- Place an easy to identify search box in a prominent position, at the top where visitors expect to find it.
- Use an open text field box.
- Offer autocomplete/search suggestions.
- Add useful filters to your visitor’s searches, placed on the left.
- Consider creating a faceted search.
The search engine at Macy’s offers autocomplete suggestions, helping visitors refine their searches right at the beginning, as the first image below shows.
Macy’s engine also considers variant relevant terms, as a search for “top” brings a list that includes “t-shirts,” “blouses,” and “tanks.”
4. Broken or misplaced links
An effective way to stress your clients is to promise something and not fulfill it.
One of users’ basic expectations is to follow through when clicking a link. At each click, they are following a path, hoping to get to the right place. Broken or misplaced links promise a path for customers but fail to deliver. Internal search error pages do the same to irritate and annoy users.
A generic 404 page leaves visitors wondering what to do next, because it offers no solutions to help users find the desired product or information. The error message in these generic pages simply acknowledges the problem, similar to the Google example below.
How can you help your customers return to their right path?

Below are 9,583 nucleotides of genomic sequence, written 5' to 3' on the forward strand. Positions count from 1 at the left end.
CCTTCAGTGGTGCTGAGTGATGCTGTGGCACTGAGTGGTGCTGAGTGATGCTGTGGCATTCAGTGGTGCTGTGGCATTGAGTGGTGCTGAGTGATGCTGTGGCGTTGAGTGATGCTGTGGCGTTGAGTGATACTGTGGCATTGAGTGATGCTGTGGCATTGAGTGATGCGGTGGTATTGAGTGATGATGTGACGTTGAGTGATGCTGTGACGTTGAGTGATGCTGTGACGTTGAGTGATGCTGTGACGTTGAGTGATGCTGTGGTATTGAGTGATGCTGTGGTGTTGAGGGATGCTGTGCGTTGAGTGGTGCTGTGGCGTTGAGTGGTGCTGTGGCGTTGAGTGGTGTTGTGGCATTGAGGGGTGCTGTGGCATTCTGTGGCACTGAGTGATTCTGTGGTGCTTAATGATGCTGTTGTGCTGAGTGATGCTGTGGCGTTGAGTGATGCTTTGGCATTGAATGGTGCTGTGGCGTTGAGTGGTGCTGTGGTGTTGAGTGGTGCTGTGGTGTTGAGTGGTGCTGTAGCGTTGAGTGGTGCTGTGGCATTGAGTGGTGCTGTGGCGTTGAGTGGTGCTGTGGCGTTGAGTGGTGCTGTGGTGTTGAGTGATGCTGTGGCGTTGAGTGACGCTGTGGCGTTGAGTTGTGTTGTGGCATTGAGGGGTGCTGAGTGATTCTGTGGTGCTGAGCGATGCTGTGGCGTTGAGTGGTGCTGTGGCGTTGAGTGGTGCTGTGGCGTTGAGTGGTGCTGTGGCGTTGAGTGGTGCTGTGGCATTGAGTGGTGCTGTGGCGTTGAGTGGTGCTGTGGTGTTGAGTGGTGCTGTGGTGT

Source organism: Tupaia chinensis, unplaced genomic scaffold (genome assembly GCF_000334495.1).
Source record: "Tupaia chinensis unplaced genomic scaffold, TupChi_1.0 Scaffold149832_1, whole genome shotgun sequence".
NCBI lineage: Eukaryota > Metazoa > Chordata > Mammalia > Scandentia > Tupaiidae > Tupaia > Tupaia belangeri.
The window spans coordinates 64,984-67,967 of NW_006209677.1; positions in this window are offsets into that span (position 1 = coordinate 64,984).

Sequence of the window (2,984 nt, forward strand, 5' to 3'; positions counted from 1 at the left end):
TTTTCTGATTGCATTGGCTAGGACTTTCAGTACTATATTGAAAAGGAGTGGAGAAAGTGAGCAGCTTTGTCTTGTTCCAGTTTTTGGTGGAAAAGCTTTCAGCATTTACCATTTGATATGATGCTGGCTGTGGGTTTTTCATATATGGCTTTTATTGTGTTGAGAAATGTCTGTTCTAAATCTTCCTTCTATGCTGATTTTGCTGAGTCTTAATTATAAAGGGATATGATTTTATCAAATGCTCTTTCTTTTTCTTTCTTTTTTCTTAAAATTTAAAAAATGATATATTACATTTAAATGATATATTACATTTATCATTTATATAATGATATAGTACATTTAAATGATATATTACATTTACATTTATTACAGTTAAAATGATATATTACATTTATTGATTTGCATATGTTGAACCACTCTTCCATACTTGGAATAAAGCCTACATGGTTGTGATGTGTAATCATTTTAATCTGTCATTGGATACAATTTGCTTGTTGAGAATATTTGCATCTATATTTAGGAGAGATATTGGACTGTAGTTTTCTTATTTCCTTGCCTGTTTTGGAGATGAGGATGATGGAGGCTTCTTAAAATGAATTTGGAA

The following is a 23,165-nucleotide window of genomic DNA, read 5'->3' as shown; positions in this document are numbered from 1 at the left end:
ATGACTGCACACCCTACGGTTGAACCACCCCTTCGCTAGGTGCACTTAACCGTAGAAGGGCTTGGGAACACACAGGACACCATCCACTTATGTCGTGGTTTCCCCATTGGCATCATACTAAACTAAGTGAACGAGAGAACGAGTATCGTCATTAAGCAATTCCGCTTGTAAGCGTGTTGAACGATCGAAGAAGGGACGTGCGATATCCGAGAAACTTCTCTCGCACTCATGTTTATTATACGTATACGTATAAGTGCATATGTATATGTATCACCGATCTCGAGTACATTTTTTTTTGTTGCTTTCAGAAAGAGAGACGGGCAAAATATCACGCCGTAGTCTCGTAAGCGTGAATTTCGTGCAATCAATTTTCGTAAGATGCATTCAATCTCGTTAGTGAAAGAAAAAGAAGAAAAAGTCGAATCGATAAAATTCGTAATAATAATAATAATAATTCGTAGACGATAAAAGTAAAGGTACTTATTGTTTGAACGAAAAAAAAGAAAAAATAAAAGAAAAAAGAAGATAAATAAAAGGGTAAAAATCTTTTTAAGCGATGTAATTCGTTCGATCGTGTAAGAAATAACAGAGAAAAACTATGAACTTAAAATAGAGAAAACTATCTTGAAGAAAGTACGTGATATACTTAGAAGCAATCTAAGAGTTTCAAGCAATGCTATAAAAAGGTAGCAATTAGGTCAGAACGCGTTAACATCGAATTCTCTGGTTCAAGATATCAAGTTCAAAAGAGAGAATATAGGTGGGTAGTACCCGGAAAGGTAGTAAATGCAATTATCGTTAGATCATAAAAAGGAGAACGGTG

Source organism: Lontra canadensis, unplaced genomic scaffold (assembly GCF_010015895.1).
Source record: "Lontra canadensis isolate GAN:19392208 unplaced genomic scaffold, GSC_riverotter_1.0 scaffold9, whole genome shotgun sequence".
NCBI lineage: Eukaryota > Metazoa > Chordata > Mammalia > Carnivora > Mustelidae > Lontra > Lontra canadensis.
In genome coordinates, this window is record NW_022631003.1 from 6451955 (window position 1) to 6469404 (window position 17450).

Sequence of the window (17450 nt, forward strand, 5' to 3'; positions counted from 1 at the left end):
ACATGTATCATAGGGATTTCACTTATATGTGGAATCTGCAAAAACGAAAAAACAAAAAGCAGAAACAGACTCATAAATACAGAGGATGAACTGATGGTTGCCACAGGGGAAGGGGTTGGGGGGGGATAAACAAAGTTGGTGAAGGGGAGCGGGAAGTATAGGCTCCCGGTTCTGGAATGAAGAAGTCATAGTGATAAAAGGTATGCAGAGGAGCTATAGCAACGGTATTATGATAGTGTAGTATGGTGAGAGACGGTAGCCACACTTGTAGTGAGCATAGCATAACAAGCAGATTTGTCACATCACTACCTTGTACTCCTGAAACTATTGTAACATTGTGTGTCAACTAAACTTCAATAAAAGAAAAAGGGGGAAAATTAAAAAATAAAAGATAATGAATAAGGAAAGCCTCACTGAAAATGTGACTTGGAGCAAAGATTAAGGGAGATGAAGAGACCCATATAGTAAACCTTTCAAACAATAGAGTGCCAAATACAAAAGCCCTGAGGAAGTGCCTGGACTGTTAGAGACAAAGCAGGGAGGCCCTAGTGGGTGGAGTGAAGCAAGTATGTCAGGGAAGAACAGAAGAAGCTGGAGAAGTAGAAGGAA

- Run routine tests to make sure all links in your store are working properly.
- Update all links when loading new content.
- Analyze your 404 page.
- Create a custom page to help your customers find anything that they are not able to find due to internal errors or via the search bar. In this page:
- Reinforce your brand, by including your company name, logo, headers and footers. Use the same color scheme as the rest of your website.
- Add a friendly message in your 404 page telling visitors that the page they are looking for cannot be found.
- Consider offering users a way to report the problem.
- Implement a search box.
- Insert a sitemap.
- Provide contact numbers and emails.
Under Armour’s custom 404 page reinforces the brand by maintaining the site’s design, as you can check in the image below.
In addition to the contact information at the bottom, the feedback tab on the right side provides customers the option of reporting the problem by filling a form.
For search errors, Under Armour’s site displays a page that also maintains the design and preserves the top menu and search bar. To help visitors, an additional search bar is placed along with search tips and contact information.
5. Only positive reviews
While shopping, most online customers expect to find reviews based on previous buyers’ experiences. Shoppers rely on this input to make an informed decision.
Smart as they are, online shoppers crave for critical reviews as much as good ones. Negative experiences provide information on what could go wrong with that purchase. By showing both approvals and disapprovals, you can reduce customers’ FUDs (Fears, Uncertainties and Doubts).
It seems counterintuitive to add negative reviews, especially considering that they have an 11% chance of changing a person’s intention to purchase. However, 68% of consumers trust reviews more when they see both good and bad scores and 63% are more likely to make a purchase from a site which has user reviews.
Visitors just browsing through reviews might end up trusting your site and purchasing another similar product from your store, or even the exact criticized product if the downsides mentioned do not bother them.